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The best turntable you can buy

With vinyl music sales climbing up and up every year, you’ve likely wondered which turntable is the best choice to help kick off your own collection. Going record shopping is a nice break from your Spotify playlists and iTunes collection. There’s just something inherently more personal about vinyl, from exploring the packaging and liner notes to committing yourself to sitting down and listen through your latest purchases.

What’s even better is playing those records on a great sounding and easy-to-use turntable. If you’re not sure whether you’ll stick with the format in the long run, it’s usually best to borrow a player from someone you know — or take in an old one they’re not using anymore. The last thing you should do is drop $100 on one of the junk turntables you’ll find at Target or Best Buy. (Crosley, I’m looking at you.) They might be the easy option, but they don’t sound good and won’t hook you on vinyl like a good turntable can.

The best record players offer a pleasing sound right out of the box; they’re straightforward to use and they’re upgradeable should you ever feel like stepping up audio performance with fancier components.

If vinyl seems like something that could turn into a serious habit, there’s one excellent choice I recommend for most people. It’s not cheap (and that’s before you worry about the speakers to go along with it), but it checks all the boxes in what you want from a record player.

The Winner

Audio-Technica AT-LP120-USB

The best turntable to buy is Audio Technica’s LP-120USB. At around $300, it costs far more than those junkers at your local big box electronics store, and vinyl enthusiasts might (reasonably) make a case for starting off with something more affordable. But the LP-120 offers excellent sound quality, is fairly simple to set up, and doesn’t require you to buy anything extra aside from some powered speakers.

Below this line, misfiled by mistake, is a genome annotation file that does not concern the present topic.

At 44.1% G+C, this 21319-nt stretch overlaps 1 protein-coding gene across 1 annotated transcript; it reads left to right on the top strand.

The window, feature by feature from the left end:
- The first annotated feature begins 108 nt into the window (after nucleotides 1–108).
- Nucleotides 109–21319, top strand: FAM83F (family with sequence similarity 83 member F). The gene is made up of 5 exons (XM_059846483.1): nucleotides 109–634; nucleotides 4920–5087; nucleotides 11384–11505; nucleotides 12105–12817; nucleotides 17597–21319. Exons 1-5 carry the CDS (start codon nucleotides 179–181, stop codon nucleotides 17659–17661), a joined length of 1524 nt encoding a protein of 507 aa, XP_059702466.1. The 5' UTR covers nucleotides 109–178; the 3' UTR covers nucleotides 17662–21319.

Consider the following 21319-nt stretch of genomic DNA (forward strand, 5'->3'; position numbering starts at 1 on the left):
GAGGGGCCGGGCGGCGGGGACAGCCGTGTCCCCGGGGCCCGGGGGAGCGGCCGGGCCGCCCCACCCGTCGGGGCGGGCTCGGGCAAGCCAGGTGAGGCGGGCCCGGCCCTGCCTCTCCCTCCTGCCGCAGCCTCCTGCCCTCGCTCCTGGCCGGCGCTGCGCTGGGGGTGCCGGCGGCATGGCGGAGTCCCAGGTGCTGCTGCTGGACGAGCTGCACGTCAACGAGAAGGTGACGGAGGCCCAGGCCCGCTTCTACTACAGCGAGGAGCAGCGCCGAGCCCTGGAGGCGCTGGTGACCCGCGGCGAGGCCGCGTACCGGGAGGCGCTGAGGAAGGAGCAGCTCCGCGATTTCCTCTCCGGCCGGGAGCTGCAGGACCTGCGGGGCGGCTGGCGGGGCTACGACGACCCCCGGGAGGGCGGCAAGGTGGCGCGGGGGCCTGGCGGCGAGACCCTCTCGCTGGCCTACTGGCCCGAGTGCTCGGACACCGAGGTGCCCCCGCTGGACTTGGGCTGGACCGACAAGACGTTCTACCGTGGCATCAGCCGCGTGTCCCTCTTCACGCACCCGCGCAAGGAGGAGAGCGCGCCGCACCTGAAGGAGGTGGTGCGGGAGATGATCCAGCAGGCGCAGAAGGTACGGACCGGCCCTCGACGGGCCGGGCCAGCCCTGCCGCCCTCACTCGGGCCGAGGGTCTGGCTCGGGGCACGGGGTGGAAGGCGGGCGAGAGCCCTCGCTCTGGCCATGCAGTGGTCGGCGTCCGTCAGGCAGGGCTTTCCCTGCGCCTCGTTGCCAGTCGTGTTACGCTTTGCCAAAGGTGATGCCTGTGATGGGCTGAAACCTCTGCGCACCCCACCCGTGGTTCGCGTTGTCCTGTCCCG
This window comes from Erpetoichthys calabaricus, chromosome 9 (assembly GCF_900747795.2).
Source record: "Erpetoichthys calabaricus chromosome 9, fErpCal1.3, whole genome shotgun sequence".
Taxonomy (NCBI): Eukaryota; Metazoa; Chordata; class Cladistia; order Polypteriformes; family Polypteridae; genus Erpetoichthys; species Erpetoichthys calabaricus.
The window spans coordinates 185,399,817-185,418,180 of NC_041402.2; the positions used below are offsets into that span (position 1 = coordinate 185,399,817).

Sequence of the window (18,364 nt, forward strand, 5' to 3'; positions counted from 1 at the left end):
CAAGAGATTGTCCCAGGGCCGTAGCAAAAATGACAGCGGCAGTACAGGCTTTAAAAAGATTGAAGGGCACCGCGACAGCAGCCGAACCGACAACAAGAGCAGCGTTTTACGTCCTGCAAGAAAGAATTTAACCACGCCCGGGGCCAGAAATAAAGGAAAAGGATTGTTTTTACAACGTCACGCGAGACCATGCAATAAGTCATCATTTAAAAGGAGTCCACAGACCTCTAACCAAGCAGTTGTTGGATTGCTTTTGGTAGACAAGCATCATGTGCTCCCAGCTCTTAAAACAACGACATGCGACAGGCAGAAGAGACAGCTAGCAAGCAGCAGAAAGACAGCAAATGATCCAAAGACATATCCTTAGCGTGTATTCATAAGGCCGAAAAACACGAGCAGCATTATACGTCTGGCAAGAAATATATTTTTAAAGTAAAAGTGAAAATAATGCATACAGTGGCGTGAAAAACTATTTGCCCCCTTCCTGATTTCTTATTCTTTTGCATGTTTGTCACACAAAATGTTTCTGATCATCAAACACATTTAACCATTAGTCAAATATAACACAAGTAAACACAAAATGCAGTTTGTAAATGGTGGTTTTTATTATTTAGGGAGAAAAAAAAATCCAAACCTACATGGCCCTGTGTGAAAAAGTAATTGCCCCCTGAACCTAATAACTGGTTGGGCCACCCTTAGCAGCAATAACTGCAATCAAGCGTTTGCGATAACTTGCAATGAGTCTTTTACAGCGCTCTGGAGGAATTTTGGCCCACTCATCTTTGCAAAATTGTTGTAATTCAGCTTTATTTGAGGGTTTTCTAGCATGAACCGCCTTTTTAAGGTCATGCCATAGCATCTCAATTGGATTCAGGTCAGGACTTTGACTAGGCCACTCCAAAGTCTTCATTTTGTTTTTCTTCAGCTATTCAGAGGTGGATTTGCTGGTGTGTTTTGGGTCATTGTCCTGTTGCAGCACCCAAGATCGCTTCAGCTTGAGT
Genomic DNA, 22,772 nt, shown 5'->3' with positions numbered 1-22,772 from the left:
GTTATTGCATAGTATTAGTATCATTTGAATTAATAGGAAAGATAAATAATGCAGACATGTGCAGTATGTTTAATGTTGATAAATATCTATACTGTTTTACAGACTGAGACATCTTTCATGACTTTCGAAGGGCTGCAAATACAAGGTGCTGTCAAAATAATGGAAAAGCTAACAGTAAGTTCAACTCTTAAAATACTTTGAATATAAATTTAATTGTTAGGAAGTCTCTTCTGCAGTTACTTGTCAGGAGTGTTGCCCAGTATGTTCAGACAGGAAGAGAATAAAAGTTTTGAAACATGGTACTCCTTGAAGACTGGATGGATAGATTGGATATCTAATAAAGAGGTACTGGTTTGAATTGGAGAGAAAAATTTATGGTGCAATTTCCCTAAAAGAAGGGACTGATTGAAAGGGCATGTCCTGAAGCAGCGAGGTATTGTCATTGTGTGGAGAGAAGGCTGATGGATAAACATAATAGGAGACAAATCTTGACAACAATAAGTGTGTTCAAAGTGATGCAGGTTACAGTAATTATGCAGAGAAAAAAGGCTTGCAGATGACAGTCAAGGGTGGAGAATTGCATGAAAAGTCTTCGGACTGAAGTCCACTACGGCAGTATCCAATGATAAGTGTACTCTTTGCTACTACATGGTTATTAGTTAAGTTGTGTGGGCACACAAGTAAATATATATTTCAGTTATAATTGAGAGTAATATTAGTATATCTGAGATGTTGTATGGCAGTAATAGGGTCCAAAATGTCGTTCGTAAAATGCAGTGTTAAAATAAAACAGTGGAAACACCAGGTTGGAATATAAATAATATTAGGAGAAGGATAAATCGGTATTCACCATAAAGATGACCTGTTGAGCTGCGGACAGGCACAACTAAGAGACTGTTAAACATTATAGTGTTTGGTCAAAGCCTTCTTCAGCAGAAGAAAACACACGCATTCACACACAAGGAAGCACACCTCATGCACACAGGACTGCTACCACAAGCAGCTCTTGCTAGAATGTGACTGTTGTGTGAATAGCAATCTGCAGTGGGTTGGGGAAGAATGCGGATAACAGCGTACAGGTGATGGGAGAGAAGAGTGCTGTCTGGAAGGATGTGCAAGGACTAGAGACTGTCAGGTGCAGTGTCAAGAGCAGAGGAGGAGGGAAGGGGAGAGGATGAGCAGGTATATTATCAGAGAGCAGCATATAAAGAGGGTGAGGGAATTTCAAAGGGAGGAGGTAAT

Its outward design is based closely on classic Technics players, but isn’t as sleek or stylish as more modern turntables from other manufacturers. You’re not buying a turntable for looks though. Where the LP-120 excels is in the way it sounds. The direct drive motor can play back at 33⅓, 45, and 78RPM speeds to match whatever records you drop onto the high-quality aluminum platter. And most convenient of all is the built-in phono preamp, so you won’t need to plug the turntable into a home theater receiver (inconvenient) or buy an external preamp (extra money). Instead, you can just wire the LP-120 directly into the analog input on powered speakers — or even a soundbar in your living room.

The included cartridge, which is the thing that actually reads your records, is of commendable quality for the price. But you can also switch it out for something better; same goes for the preamp inside. It can be bypassed for an external unit if you feel it necessary to improve the sound. Most people probably won’t ever need to bother.

Assembling and setting up the LP-120 can seem daunting if you’re new to vinyl, but Audio Technica’s instructions are crystal clear and there are also videos on YouTube to help guide you through important steps like calibrating the tone arm. My one major gripe with the LP-120 is that the RCA cable is hardwired to the turntable and very short, so you might need to get an extension cable if your speakers won’t be positioned directly nearby.

The LP-120 also has the ability to let you digitize your LP collection over USB. Some people prefer the audio mix on records as compared to CDs and digital releases because vinyl tends to offer better dynamic range and isn’t as loud as what you’d find on Spotify or iTunes. But this isn’t a feature I found myself using often; I don’t really have a problem going back to my subscription music apps on the go, and using the turntable for extended listening sessions at home.

Video by Mark Linsangan and Phil Esposito

Photography by Amelia Krales


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